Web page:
And at the heart of the Suffolk countryside, heavily cultivated for several millennia, stands the mighty pedunculate oak Quercus robur. It is this tree in particular, the English oak, that is an inspiration for this year’s Alde Valley Spring Festival.
For a month White House Farm is given over to exhibitions, residencies and workshops featuring the over 30 artists. This year the barns will show the bronze sculptures of Maggi Hambling, paintings by Richard Elliott, Meriel Ensom, Kate Giles, Jelly Green, Roger Hardy, Becky Munting and Tessa Newcomb, sculpture by Laurence Edwards, Jennifer Hall, Maggi Hambling, Roger Hardy, Craig Hudson and Freddy Morris, drawing and etchings by Jason Gathorne-Hardy, Sarah Pirkis and sound and video Richard Elliott.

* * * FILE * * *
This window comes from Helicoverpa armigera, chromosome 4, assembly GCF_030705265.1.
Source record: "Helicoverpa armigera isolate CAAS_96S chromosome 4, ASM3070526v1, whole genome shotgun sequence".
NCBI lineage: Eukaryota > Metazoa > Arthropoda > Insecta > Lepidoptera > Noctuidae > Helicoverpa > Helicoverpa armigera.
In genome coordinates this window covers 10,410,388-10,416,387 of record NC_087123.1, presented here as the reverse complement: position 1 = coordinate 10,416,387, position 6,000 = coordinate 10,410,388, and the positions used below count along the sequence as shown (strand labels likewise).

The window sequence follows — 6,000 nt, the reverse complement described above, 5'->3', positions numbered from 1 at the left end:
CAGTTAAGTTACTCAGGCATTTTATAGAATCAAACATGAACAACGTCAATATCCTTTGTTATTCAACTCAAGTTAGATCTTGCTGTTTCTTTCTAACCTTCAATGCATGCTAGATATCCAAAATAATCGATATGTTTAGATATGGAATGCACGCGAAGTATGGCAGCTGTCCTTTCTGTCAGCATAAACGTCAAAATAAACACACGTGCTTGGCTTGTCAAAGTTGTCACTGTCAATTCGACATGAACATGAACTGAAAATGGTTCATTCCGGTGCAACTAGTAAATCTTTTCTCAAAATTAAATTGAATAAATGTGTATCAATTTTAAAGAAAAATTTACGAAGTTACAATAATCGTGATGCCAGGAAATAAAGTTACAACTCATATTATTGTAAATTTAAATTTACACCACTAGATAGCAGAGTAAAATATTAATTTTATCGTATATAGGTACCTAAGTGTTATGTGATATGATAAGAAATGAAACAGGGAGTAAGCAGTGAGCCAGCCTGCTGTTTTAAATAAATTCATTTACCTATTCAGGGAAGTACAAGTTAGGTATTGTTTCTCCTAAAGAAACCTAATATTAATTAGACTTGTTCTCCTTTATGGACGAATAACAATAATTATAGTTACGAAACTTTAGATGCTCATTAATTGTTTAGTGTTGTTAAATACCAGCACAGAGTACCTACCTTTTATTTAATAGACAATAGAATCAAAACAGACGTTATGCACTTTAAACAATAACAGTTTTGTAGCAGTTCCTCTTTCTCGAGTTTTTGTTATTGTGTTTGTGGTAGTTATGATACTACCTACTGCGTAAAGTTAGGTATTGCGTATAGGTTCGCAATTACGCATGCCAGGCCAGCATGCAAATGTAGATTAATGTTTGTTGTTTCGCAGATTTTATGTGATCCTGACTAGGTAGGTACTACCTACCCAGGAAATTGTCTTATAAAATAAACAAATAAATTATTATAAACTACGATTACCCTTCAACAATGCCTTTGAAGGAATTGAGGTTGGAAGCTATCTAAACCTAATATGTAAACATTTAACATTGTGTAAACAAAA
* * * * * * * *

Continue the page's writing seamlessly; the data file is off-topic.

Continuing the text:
The theme for this year is Handmade and workshops will be open to the public at weekends and Bank Holidays, with opportunities for visitors to talk to makers and buy or commission works from them. Craft practices represented in the 2017 workshop residency programme include: chair making, knife making, spinning and felt making, bronze casting, tile making, sign writing, stained glass, musical instrument making, leather work, spoon making and basketry. There will also be static displays of tree surgery and saw milling.